Dairy farmers are being urged to seek advice about effluent management from accredited experts by Waikato Regional Council following two separate convictions of farmers in Reporoa and Otorohanga last month.
At Rotorua District Court in early-August, Judge Melanie Harland convicted and fined Bella Ridge Farms Limited $41,850 for discharging a large volume of dairy effluent from a Reporoa farm and into Mangatete Stream.
WRC estimated approximately 450m3 of dairy effluent had been lost into the environment in November 2016 – the equivalent of 17 truck-and-trailer units full of effluent. The volume was such that it was detected 8km downstream at Lake Ohakuri.
The prosecution was brought by WRC after being contacted by a member of the public who reported the Mangatete Stream was “flowing green with effluent”.
A subsequent investigation found an effluent irrigation pipe had been disconnected. Effluent had then syphoned from the pipe by virtue of gravity during a 14-hour period, flowed across a short distance of land and into the stream.
WRC investigations and incident response manager Patrick Lynch, says the incident was completely avoidable. “The farmer had invested heavily in attempts to manage his effluent, however, he did not source good advice.
“The system didn’t have the usual safeguards and this discharge was the outcome. We strongly urge farmers to work with accredited dairy effluent designers to ensure their systems are fit for purpose,” says Patrick.
One week later an Otorohanga farmer was convicted and fined a total of $57,000 for discharging dairy effluent into the environment.
In this case, Judge Melanie Harland sentenced farmer Gary Blackler in the Hamilton District Court. Judge Harland noted the Resource Management Act “has been in place for 27 years”, and “simply put, there has been ample time for farmers in this region to get to grips with the rules”.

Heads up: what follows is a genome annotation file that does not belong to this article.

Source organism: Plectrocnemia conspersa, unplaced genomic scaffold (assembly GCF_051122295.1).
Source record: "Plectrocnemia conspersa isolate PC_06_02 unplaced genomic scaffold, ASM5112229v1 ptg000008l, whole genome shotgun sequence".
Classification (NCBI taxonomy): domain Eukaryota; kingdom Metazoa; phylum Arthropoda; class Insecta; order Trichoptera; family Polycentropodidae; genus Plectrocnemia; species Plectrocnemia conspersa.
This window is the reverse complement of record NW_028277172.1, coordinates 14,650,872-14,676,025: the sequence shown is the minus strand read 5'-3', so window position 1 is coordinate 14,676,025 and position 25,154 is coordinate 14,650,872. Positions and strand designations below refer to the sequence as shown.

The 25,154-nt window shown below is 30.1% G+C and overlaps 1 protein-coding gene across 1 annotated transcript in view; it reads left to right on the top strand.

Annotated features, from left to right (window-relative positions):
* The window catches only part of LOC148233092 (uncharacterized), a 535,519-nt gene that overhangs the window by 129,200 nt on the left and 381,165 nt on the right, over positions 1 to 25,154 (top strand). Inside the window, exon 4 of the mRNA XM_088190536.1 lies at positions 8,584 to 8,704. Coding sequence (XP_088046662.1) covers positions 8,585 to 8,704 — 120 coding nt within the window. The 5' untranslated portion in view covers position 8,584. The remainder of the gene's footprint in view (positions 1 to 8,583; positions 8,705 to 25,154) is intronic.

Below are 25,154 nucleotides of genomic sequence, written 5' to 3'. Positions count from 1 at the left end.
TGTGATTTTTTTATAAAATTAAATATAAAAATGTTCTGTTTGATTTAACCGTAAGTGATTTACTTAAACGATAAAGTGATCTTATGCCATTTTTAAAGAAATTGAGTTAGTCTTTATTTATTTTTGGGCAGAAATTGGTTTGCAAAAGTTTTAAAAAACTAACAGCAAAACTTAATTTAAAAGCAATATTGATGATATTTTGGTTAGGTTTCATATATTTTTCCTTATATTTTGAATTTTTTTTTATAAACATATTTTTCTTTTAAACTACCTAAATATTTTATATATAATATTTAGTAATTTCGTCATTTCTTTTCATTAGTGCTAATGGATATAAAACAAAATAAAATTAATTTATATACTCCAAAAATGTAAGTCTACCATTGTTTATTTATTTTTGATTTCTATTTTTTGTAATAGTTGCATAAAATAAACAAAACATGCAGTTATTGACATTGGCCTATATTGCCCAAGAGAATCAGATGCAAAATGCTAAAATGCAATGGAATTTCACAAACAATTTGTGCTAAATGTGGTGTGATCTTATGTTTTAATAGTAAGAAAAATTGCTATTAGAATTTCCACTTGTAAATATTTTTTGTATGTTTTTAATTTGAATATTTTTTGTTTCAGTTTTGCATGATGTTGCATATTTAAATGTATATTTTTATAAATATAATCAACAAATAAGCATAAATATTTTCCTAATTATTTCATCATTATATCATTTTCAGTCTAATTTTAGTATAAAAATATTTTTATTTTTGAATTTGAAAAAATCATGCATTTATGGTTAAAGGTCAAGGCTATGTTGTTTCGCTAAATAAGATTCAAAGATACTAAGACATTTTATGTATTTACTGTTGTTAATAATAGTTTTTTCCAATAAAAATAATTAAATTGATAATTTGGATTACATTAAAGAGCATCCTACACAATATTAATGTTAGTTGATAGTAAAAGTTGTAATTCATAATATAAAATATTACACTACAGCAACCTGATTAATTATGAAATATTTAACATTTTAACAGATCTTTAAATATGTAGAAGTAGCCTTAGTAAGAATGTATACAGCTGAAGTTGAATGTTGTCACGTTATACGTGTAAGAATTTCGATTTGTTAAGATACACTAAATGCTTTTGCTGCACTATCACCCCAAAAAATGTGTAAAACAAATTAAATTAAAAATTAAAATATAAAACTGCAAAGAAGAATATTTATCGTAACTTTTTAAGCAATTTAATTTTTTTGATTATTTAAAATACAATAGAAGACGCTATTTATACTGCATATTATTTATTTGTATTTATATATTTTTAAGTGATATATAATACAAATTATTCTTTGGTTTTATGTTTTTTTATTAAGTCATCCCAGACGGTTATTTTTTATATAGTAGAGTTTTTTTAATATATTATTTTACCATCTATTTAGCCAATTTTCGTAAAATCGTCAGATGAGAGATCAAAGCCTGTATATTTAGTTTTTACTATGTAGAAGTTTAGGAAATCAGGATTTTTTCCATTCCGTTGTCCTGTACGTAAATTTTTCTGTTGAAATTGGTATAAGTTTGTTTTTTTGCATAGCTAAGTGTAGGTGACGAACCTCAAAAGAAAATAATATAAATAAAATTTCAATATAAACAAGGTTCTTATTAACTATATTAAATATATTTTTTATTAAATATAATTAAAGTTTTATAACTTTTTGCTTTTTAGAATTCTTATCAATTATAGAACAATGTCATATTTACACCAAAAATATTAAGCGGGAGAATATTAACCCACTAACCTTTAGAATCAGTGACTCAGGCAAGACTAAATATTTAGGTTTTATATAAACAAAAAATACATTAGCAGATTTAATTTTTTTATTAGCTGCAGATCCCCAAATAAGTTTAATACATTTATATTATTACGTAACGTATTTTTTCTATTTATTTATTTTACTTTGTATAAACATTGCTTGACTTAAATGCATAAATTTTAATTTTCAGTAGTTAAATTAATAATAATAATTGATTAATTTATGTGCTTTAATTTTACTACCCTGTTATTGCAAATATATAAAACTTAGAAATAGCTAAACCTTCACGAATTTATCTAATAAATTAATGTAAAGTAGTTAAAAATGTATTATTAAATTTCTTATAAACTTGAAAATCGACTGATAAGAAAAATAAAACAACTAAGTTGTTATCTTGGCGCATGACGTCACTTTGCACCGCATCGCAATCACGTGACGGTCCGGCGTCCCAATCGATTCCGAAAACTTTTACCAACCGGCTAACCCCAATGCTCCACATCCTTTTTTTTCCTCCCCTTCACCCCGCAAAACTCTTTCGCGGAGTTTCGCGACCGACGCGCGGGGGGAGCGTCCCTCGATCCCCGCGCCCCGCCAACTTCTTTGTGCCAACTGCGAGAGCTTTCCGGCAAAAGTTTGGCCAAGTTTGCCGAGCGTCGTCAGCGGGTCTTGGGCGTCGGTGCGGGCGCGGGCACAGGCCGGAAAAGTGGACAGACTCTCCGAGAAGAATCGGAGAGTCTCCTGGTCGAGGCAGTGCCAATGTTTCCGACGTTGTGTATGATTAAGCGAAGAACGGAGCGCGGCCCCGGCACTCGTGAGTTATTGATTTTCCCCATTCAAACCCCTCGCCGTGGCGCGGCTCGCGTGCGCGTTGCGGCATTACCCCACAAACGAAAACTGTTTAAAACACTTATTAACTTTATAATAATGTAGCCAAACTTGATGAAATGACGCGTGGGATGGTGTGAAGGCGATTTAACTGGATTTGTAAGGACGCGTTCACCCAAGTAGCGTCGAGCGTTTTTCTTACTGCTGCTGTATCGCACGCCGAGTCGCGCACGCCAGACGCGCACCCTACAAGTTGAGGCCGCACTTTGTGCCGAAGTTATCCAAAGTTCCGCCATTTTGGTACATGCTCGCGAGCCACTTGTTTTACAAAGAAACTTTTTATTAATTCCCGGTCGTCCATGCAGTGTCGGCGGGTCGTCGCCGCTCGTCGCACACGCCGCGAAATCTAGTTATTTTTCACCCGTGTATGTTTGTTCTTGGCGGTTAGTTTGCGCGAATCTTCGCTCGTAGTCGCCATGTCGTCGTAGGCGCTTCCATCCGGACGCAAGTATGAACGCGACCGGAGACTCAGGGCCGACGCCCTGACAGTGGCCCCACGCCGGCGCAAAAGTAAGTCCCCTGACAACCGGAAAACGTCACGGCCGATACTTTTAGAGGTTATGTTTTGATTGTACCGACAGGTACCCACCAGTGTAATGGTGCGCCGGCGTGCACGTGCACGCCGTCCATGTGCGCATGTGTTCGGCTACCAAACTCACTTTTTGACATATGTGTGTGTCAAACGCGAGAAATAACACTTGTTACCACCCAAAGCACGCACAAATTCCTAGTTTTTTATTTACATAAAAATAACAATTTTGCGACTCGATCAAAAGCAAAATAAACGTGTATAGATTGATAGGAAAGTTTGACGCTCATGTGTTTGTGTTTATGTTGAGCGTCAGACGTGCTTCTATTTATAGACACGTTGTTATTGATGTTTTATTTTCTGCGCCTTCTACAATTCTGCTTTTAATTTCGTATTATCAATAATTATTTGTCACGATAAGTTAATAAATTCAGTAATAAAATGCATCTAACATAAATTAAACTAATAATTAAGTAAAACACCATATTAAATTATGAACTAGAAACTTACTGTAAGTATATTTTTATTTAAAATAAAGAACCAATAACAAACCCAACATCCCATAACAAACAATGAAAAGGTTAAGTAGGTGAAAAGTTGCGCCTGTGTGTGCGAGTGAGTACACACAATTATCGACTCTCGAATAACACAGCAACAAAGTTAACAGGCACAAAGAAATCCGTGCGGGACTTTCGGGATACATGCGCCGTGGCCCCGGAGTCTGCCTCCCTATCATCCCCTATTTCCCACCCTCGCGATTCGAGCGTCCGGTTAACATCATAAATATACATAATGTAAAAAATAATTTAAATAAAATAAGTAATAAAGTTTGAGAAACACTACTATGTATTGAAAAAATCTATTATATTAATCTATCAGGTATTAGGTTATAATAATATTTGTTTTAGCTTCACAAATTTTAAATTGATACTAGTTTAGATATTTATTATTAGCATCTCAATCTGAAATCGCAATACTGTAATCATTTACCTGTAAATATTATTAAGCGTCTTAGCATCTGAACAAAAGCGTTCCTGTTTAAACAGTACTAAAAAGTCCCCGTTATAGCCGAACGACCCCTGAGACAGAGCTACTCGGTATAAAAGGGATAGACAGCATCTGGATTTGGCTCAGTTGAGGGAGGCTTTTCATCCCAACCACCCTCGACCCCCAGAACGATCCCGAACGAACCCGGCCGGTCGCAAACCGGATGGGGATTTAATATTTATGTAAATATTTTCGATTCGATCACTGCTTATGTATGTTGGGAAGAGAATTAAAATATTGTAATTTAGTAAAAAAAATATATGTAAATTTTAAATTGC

According to WRC in September 2017 it was alerted by a member of the public to a usually clear stream running green and smelling of effluent. Council incident response staff tracked the contaminated stream some distance to the Blackler property, finding two separate sources of contamination.
An abatement notice was issued to the farmer and a further inspection carried out in November. This inspection also found a significant area of ponded effluent that was a risk to groundwater.
Patrick says the council is very grateful to the person who contacted them with accurate and timely information about the stream.
“This enabled us to respond promptly and track the source of the contamination,” says Patrick.
“WRC takes breaches of the RMA very seriously and will use all of the regulatory tools available to us to bring about positive behaviour change.
“For those few farmers who continue to let their own industry down, this fine sends a very clear message that unlawful effluent discharges into the environment will not be tolerated.”